As part of a vindictive campaign to punish investigators who played a crucial role in cracking down on radical groups in Turkey, the Islamist government of President Recep Tayyip Erdoğan targeted police chiefs who had acted on US and German intelligence on Turkish jihadists in Afghanistan and Pakistan.
The intelligence that was shared with Turkey back in 2009 concerned Turkish militants who were recruited to the Islamic Jihad Union (IJU) from Turkey and the Turkish diaspora in Europe. The IJU emerged in North Waziristan in northwest Pakistan, bordering Afghanistan, and was affiliated with both al-Qaeda and the Taliban. It was a splinter group from the Islamic Movement of Uzbekistan (IBU) and attracted many Turkish jihadists including some in the diaspora communities in Europe.
According to secret government documents, the Erdoğan government identified all police chiefs and officers whose signatures appeared on papers that ordered the monitoring and investigating of IJU cells that had connections to European countries, especially Germany. Ahmet Manavbaşı (aka Selahattin al Turki), a Turkish national who was a key propagandist for the IJU, and his network in Turkey were the subject of a criminal investigation as police scrambled to decode its network, identify operatives and discover methods used by the IJU in Turkey.
German and US intelligence on Turkish jihadists in Afghanistan and Pakistan that was passed to Turkey:germany_Turkish_jihadists
The orders, in line with Turkish law and the criminal code, were presented as criminal evidence against the police chiefs by the government in a bizarre and twisted move.
The first document submitted against the police chiefs was dated April 10, 2010 and indicated that the Istanbul counterterrorism department received intelligence on December 12, 2019 from Turkish intelligence agency MIT, coded as “Institution IV.” The intelligence, passed from the German and US intelligence services, stated that “financial and in-kind fundraising activities are organized by individuals belonging to radical religious organizations operating in the tribal regions of Pakistan in order to finance military articles and basic living supplies needed in the Afghanistan/Pakistan field.”
The police, under orders from the prosecutor’s office, launched a criminal investigation to uncover the network and looked into phone numbers, emails and names mentioned in the intelligence, which was apparently picked up from the notebook of Manavbaşı, who was killed in Pakistan. More than 30 phone numbers were found on Manavbaşı’s contact list, and they were transmitted Turkey for investigation.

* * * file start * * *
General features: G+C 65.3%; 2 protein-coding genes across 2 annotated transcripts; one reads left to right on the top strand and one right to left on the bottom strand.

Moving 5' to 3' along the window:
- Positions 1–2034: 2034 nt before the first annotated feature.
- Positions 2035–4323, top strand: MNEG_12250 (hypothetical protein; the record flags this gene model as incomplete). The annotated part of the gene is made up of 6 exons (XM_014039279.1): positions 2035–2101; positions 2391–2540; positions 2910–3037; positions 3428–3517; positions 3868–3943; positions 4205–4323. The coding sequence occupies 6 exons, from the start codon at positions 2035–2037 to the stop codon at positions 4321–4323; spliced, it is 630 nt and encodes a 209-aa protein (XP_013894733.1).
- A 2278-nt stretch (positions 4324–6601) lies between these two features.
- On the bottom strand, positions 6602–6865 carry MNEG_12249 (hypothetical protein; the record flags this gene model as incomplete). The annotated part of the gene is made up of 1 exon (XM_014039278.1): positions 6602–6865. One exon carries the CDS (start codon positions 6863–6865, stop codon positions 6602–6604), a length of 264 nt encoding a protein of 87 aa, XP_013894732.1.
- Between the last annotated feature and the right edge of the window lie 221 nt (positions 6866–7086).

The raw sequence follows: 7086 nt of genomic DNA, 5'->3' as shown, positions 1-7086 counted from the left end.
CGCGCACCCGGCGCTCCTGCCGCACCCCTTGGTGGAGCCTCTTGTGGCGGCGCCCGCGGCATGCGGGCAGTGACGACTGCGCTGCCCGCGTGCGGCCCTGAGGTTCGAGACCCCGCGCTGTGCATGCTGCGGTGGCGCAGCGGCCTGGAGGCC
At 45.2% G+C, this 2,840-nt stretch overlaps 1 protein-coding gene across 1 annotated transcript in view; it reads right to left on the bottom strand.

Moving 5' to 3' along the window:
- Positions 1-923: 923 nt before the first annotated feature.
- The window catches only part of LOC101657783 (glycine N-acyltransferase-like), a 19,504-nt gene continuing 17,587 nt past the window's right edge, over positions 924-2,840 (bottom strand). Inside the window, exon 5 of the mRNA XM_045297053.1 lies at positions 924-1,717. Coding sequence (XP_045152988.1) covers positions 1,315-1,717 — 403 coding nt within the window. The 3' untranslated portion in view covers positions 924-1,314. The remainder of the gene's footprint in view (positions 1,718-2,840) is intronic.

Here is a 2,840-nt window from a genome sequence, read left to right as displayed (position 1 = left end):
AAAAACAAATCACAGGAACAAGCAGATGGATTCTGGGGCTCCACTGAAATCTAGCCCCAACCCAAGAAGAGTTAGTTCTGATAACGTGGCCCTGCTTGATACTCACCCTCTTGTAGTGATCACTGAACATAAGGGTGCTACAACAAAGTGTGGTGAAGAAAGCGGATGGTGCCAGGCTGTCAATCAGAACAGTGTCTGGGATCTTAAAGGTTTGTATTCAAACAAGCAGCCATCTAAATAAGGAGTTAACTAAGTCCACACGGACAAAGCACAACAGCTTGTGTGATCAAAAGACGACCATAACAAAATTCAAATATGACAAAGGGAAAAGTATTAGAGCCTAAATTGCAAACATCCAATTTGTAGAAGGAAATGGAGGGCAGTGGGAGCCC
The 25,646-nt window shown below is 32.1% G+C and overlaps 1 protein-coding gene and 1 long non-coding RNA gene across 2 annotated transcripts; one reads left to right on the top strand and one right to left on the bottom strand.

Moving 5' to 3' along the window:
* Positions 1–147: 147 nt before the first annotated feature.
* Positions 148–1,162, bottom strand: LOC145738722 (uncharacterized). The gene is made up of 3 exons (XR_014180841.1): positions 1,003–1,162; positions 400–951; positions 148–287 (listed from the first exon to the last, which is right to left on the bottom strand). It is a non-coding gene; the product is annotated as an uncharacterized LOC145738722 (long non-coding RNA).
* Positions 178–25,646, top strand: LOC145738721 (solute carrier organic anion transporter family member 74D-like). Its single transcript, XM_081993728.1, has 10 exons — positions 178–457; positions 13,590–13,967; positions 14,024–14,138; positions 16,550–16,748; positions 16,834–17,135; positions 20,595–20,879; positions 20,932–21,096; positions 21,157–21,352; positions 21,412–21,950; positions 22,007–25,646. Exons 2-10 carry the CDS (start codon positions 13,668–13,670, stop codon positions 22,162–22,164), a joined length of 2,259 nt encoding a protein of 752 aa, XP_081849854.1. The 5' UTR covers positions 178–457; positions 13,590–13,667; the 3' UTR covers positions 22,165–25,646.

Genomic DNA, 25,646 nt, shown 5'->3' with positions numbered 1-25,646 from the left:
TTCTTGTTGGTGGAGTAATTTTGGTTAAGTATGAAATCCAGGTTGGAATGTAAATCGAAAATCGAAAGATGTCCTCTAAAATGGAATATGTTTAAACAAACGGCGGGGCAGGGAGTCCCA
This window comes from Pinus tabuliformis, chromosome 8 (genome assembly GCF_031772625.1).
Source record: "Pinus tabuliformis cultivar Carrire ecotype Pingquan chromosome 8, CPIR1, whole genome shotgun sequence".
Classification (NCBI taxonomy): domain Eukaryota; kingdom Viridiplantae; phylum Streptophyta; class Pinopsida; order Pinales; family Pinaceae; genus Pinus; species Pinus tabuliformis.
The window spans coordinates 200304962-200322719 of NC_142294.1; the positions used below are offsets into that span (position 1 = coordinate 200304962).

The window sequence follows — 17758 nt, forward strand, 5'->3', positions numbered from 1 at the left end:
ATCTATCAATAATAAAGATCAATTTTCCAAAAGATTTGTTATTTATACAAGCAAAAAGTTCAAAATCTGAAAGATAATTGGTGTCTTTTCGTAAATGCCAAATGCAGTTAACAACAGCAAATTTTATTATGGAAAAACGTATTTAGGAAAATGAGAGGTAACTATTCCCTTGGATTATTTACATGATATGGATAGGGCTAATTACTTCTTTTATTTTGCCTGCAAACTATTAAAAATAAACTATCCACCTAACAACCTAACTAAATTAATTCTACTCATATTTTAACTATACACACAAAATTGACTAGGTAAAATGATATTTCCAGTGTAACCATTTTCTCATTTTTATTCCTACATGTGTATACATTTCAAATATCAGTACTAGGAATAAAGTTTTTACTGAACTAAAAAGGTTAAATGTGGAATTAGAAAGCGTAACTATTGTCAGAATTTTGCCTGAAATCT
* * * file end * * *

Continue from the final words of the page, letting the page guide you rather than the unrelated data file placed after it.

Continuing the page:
The investigation revealed dozens of Turkish jihadists, many already known to Turkish authorities. One identified person was Mahsum Yeşilırmak from Muş province who was operating in connection with the now-defunct jihadist website www.diriliszamani.com. The site openly promoted armed jihad and functioned as a meeting and communications forum for Turkish jihadists. Banners advertising the Afghanistan Islamic Emirate and reports from jihadist regions were posted on the site.
There was an interesting figure on the list. Retired professional football player Candan Sayın (aka Ebu Seyfullah or Hamza), who was in contact with Manavbaşı, was listed in Manavbaşı’s notebook. Police put Sayın and his brother Sinan under surveillance and monitored their movements and communications. Sayın was detained at the airport on April 8, 2010 as he was about to get on a flight to Tehran and from there to Afghanistan. His brother was also detained at his home in Istanbul.
Passport photos of Candan Sayın and his brother Sinan Sayın, who were detained when they tried to make a trip to enlist themselves in the armed fight in Afghanistan and Pakistan:Sinan_Sayin_Candan_Sayin_passport_photos
In the police interrogation, Sayın admitted that he wanted to go to Afghanistan for armed jihad, denied the charges of terrorism and said Islam obligated him to join the jihad. He added that he would try again when he was released from detention. He also admitted to his communications with Manavbaşı, whom he knew by his code name, Selahattin el-Turki, who had referred him to a man named Özek Azzam (assumed name). He tried several times to go to Afghanistan with the help of Azzam but failed before his detention at the airport.